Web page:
Why provide instant grades on the selections of prospects who have yet to take an NFL snap? Well, you're reading this, aren't you? Considering the makeup of every roster and the factors surrounding each pick, Gennaro Filice and Dan Parr attempt a division-by-division assessment of the 2020 NFL Draft. Keep in mind that these grades are based on draft hauls alone -- picks traded for veteran players were not taken into account. Below is Gennaro's review of the NFC East.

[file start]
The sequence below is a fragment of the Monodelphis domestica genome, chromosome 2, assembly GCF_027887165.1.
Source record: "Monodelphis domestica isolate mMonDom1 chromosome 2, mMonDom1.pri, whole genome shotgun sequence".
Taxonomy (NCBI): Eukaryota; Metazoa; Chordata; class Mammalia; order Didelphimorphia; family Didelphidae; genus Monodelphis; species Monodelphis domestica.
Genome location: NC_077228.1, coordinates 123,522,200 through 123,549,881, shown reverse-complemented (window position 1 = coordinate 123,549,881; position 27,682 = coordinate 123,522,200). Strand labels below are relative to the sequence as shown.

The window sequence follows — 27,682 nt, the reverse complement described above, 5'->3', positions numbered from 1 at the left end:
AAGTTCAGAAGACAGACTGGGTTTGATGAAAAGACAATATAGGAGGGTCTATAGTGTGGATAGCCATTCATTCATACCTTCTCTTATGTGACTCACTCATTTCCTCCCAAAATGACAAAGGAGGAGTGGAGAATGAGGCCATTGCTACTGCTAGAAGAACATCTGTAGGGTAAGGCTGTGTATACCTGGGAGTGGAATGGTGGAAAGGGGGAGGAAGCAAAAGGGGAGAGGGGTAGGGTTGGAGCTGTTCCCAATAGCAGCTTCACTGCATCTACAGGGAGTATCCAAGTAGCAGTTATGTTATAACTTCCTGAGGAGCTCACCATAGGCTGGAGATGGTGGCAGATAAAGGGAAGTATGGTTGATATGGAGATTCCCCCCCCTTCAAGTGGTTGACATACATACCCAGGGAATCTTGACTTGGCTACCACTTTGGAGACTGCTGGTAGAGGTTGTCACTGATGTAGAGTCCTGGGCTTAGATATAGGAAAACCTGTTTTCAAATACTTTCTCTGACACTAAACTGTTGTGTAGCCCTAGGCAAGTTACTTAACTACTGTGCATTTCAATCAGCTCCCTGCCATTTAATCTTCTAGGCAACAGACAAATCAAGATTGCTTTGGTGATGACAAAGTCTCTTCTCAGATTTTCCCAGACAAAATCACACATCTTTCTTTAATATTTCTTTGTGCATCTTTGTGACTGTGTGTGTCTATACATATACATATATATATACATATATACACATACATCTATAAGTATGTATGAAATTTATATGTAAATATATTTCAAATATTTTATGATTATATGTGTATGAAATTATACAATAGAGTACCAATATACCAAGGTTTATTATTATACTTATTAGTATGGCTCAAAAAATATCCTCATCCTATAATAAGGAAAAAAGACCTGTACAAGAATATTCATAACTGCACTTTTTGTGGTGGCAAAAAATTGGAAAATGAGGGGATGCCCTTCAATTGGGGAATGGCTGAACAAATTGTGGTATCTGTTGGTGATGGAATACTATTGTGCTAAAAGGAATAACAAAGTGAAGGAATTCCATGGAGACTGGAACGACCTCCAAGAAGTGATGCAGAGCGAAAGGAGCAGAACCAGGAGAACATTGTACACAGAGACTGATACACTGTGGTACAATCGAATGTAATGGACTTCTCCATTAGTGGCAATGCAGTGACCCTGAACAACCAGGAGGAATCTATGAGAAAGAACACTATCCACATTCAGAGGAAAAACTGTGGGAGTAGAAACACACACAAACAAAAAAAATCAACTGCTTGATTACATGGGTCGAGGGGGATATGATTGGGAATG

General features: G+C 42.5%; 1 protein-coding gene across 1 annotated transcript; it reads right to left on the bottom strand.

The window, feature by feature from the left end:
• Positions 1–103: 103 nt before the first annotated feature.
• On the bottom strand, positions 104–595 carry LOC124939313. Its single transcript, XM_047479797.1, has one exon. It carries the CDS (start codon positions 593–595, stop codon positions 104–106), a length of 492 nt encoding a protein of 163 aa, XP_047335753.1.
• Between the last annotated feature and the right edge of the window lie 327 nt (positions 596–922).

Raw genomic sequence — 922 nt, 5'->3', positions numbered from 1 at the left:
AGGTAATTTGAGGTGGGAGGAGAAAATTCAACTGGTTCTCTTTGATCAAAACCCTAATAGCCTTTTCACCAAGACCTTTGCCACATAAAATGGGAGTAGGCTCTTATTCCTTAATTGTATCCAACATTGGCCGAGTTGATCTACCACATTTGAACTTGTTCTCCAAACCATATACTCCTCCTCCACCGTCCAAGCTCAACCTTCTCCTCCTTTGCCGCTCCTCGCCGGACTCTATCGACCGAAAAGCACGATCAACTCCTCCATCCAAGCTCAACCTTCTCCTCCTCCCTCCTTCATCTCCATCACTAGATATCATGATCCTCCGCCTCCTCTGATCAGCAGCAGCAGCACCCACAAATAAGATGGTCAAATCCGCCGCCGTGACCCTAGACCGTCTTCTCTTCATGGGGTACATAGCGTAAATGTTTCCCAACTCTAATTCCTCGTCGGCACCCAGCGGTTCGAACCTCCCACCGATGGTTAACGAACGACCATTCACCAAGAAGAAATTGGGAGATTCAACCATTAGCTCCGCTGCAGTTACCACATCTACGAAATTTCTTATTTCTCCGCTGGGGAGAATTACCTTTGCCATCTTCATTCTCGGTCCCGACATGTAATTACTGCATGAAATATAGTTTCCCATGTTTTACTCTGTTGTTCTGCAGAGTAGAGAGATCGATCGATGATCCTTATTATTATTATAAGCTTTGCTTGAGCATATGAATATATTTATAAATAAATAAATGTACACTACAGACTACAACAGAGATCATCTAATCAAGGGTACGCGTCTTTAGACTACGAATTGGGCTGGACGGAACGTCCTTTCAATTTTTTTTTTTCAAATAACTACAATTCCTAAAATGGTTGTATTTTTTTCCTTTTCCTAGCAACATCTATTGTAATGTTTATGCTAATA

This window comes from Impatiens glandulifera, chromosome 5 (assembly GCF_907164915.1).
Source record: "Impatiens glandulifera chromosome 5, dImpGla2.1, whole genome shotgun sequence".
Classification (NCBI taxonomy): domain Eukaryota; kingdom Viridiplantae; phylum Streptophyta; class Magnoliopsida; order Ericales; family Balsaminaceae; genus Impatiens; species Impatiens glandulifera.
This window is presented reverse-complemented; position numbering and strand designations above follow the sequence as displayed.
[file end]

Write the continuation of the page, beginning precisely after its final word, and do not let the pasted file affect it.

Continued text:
From late January through last Thursday, 11 different NFL.com writers published a grand total of 31 mock drafts. And in this glut of simulated selections, Lamb fell into the second half of the first round just three times. He was the third receiver off the board once. So, naturally, both of those scenarios played out on draft night, as Jerry Jones had the consensus All-American fall right into his lap at No. 17. And despite the fact that Dallas entered this draft with more pressing needs on the defensive side of the ball, Jerrah made the wise (i.e., obvious) decision to snap up the best player available. According to the Cowboys owner, Lamb was the No. 6 overall player on Dallas' big board. Now he joins a pair of 1,100-yard receivers in Amari Cooper and Michael Gallup. Too much of a good thing? Nope. Like most NFL offenses nowadays, the Cowboys mainly operate with 11 personnel (1 RB, 1 TE, 3 WR). The 'Boys did so on two-thirds of their offensive snaps in 2019, with Randall Cobb typically manning the slot. But Cobb parlayed a bounce-back season into a lucrative free-agent deal with the Texans, meaning Dallas had an opening in its primary offensive set. Will the rookie spend time in the slot? It's certainly not a bad idea, as Lamb led the nation in yards per route run from the slot last season (6.11, per Evan Silva). But you have to figure Cooper, who struggles at times against press coverage on the outside, will make his way inside for a fair share of snaps, as well. No matter how Mike McCarthy and Kellen Moore choose to deploy their receivers, Dallas suddenly boasts one of the best receiving trios in the league (if not the best). Somewhere, Dak Prescott's bank account smiles.